The RNLI is also advising people to enjoy the sun safely by making sure they apply sunscreen generously, one with at least a factor 15, spend time in the shade when the sun is at its strongest between 11am-3pm and by wearing protectively kit such as a shirt, sunglasses or a cap.

Notes to Editor:

RNLI lifeguarded beaches this week

Southbourne,Fisherman’s Walk, Boscombe East, Boscombe West, Bournemouth East, Bournemouth West, Durley Chine, Alum Chine, Branksome Chine, Shore Road, Sandbanks,Weymouth, St Ouen’s, Le Braye, Watersplash, Plemont, Greve de Lecq, St Brelades, Bantham, Sedgewell Cove, Challaborough, Tregonhawke, Sharrow , Tregantle, Portreath, Poldhu Cove, Praa Sands, Gyllyngvase, Porthtowan, Chapel Porth, St Agnes, Perranporth, Perran Sands, Holywell Bay, Godrevy, Gwithian, Upton Towans, Beach View, Mexico Towans, Hayle Towans , Beach View, Mexico Towans, Hayle Towans, Porthminster, Porthmeor, Gwenver, Sennen, Porthcurno, Crantock, Fistral, Towan, Great, Western, Tolcarne, Porth, Watergate Bay, Mawgan Porth, Porthcothan, Treyarnon, Constantine, Booby’s, Harlyn, Trevone, Polzeath, Trebarwith, Black Rock, Widemouth, Summerleaze, Crooklets, Sandymouth, Westward Ho!, Sandymere, Croyde, Woolacombe, Aberdour Silver Sands,Crosby, Trecco Bay

Media contacts
For interview requests please contact the RNLI Press Office on 01202 336789 or pressoffice@rnli.org.uk


Byline: The charities lifeboat took part in a multi-agency mud rescue today alongside other emergency services (Friday 9 September).
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With London Coastguard co-ordinating, this involved Kent Fire and Rescue, South East Coast Ambulance Hazardous Area Response Team, The Port of London Authority, Essex Police Marine and the Border Force RIB.
Being an Exercise lifeboat crews and KFRS personel were the casualties including a RNLI Dead Fred Dummy all were wearing dry suits and their personal protection equipment (PPE)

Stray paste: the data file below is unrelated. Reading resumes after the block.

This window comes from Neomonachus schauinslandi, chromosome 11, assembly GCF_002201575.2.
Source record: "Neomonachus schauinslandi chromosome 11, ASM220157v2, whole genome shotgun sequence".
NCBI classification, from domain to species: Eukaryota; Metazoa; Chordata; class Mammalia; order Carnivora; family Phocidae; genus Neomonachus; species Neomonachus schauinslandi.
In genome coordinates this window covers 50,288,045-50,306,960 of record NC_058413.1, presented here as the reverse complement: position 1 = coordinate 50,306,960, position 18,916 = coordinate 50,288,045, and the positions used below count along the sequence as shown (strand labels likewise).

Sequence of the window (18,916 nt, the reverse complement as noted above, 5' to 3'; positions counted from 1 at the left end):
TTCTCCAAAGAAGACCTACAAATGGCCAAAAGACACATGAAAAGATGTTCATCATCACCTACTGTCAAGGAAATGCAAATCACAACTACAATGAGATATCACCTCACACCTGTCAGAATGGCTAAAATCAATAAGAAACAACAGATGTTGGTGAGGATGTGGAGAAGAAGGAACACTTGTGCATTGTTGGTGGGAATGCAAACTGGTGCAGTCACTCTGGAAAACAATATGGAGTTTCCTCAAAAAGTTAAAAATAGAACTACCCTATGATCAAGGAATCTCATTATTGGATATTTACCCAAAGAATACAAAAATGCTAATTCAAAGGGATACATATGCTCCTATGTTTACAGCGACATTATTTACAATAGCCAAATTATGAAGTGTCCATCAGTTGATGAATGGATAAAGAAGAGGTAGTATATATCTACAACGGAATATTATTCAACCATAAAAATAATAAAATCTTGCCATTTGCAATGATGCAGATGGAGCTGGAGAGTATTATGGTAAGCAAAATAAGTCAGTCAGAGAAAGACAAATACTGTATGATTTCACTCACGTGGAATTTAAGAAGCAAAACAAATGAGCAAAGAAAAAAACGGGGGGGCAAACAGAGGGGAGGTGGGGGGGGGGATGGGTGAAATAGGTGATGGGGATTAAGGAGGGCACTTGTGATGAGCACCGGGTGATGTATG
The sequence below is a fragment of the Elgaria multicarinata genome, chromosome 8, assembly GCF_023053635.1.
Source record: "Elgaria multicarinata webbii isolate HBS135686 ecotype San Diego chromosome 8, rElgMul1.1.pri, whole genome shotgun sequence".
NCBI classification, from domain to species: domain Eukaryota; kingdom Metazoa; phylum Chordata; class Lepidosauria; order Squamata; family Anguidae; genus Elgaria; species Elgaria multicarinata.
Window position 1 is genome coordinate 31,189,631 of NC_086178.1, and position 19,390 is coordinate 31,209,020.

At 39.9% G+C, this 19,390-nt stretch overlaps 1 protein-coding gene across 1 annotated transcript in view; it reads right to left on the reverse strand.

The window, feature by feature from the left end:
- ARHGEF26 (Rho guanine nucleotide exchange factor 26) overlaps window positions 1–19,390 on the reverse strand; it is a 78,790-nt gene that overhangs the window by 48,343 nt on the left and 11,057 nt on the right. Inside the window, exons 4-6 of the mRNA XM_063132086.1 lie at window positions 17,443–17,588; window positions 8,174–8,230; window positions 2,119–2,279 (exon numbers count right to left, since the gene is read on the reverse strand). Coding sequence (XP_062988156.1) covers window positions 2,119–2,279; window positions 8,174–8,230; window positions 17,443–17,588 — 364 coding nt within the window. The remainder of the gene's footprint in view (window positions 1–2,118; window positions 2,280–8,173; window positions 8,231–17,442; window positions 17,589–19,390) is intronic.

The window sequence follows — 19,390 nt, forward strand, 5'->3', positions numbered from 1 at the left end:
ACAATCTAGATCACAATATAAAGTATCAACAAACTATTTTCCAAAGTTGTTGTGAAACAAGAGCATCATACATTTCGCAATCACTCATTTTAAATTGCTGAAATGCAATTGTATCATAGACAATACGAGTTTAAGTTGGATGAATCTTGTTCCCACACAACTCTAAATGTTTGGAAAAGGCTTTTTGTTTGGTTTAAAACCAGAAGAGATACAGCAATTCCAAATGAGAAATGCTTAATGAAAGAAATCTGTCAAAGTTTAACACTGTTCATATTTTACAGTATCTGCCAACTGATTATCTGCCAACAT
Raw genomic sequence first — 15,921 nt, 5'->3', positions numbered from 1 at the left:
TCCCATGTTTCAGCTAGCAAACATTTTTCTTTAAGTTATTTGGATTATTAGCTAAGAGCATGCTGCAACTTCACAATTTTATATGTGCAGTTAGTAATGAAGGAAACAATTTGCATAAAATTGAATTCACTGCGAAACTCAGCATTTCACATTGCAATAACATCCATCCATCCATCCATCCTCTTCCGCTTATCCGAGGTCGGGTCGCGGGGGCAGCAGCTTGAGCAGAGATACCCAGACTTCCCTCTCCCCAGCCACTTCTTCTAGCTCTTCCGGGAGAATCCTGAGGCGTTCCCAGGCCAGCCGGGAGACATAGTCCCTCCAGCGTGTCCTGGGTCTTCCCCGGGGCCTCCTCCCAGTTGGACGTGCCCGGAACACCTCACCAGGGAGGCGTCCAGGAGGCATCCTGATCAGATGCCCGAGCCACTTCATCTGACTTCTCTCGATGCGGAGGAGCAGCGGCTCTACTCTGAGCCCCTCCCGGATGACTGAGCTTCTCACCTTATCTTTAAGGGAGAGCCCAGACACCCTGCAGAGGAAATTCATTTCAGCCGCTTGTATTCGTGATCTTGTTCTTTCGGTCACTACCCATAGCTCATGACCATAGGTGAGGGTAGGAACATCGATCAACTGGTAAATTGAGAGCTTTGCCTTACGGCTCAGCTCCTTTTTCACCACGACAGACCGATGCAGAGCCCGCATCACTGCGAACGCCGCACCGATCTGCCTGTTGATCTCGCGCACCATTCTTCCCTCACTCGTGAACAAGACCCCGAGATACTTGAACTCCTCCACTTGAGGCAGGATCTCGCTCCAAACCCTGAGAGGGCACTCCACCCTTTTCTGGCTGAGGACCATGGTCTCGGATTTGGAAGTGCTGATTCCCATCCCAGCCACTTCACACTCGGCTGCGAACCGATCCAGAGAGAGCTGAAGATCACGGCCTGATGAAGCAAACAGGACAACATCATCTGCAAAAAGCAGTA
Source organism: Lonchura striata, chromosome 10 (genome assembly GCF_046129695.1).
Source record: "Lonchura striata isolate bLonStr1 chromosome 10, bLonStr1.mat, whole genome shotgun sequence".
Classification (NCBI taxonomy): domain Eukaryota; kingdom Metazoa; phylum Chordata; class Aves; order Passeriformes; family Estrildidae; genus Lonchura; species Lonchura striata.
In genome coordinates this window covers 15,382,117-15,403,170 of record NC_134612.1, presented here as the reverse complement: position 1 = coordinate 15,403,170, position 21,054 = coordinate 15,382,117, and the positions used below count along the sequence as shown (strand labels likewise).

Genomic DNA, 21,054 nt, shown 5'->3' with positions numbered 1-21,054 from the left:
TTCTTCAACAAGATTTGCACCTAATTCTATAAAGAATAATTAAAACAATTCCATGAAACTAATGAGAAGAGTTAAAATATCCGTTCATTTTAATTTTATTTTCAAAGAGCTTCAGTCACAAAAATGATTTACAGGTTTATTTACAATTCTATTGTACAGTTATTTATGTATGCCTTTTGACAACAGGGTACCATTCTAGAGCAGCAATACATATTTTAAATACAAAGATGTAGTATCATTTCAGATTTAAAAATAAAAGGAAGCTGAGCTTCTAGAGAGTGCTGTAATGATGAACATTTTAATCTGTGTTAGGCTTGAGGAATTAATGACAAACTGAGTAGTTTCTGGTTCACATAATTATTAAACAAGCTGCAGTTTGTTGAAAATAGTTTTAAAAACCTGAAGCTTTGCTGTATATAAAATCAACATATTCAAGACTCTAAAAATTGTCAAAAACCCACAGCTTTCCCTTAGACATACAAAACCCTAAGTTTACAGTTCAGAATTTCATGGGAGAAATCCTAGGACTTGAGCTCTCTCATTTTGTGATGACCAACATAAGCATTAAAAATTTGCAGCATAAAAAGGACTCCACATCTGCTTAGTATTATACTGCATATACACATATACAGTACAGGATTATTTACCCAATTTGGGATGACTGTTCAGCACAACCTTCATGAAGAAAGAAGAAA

The scenario unfolds after three people are seen in the mud at North Star Boulevard, Greenhithe, Kent by a couple walking their dog. The casualties are trapped in the mud and unable to get out and are shouting for help.
The couple dial 999 and ask for the coastguard. The coastguard requests Kent Fire and Rescue to attend and then requests the launch of Gravesend lifeboat. Hearing this over the marine VHF radio the PLA Harbour Launch, Essex marine police and the border force RIB all advise the coastguard that they are able to attend and offer assistance.
Once on scene the lifeboat talks to one of the casualties trying to gain more information as to how they became stuck in the mud. Kent fire and rescue (KFRS) also arrive land side with four fire engines from Thames-side, Dartford, Swanscombe, Ash-cum-Ridley along with Larkfield’s Water Safety Unit, who specialise in rescues from water and unstable surfaces where they start to also ask one of the other casualties how they have become stuck in the mud.
Having been stuck in the mud for some time, they are cold and in need of medical attention. The South East Coast Ambulance Hazardous Area Response Team (HART) who work alongside their South East Coast Ambulance (SECAmb) colleagues and fellow emergency services to provide additional life-saving support, triage and treatment at the scene of hazardous incidents are requested and arrive on-scene.